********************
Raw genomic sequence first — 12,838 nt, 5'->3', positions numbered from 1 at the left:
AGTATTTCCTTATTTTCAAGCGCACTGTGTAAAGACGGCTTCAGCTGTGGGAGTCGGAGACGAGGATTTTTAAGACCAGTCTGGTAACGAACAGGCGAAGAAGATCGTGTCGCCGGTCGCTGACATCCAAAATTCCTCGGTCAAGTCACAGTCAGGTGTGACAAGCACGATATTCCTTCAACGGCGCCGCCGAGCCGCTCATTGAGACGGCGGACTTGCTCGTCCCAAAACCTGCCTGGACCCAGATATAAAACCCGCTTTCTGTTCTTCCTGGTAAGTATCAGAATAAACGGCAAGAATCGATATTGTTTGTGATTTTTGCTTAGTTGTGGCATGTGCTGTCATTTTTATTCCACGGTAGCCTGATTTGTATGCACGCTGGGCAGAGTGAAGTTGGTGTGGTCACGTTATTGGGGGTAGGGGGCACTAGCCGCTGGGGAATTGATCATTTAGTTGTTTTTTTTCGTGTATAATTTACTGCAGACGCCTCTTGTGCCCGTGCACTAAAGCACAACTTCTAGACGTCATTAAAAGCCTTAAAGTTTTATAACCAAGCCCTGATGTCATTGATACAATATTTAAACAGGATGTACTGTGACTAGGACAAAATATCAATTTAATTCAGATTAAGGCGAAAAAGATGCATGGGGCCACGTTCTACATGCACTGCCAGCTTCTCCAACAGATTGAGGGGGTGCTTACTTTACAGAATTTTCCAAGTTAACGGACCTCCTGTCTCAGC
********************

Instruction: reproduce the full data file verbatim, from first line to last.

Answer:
Raw genomic sequence first — 12,838 nt, 5'->3', positions numbered from 1 at the left:
AGTATTTCCTTATTTTCAAGCGCACTGTGTAAAGACGGCTTCAGCTGTGGGAGTCGGAGACGAGGATTTTTAAGACCAGTCTGGTAACGAACAGGCGAAGAAGATCGTGTCGCCGGTCGCTGACATCCAAAATTCCTCGGTCAAGTCACAGTCAGGTGTGACAAGCACGATATTCCTTCAACGGCGCCGCCGAGCCGCTCATTGAGACGGCGGACTTGCTCGTCCCAAAACCTGCCTGGACCCAGATATAAAACCCGCTTTCTGTTCTTCCTGGTAAGTATCAGAATAAACGGCAAGAATCGATATTGTTTGTGATTTTTGCTTAGTTGTGGCATGTGCTGTCATTTTTATTCCACGGTAGCCTGATTTGTATGCACGCTGGGCAGAGTGAAGTTGGTGTGGTCACGTTATTGGGGGTAGGGGGCACTAGCCGCTGGGGAATTGATCATTTAGTTGTTTTTTTTCGTGTATAATTTACTGCAGACGCCTCTTGTGCCCGTGCACTAAAGCACAACTTCTAGACGTCATTAAAAGCCTTAAAGTTTTATAACCAAGCCCTGATGTCATTGATACAATATTTAAACAGGATGTACTGTGACTAGGACAAAATATCAATTTAATTCAGATTAAGGCGAAAAAGATGCATGGGGCCACGTTCTACATGCACTGCCAGCTTCTCCAACAGATTGAGGGGGTGCTTACTTTACAGAATTTTCCAAGTTAACGGACCTCCTGTCTCAGC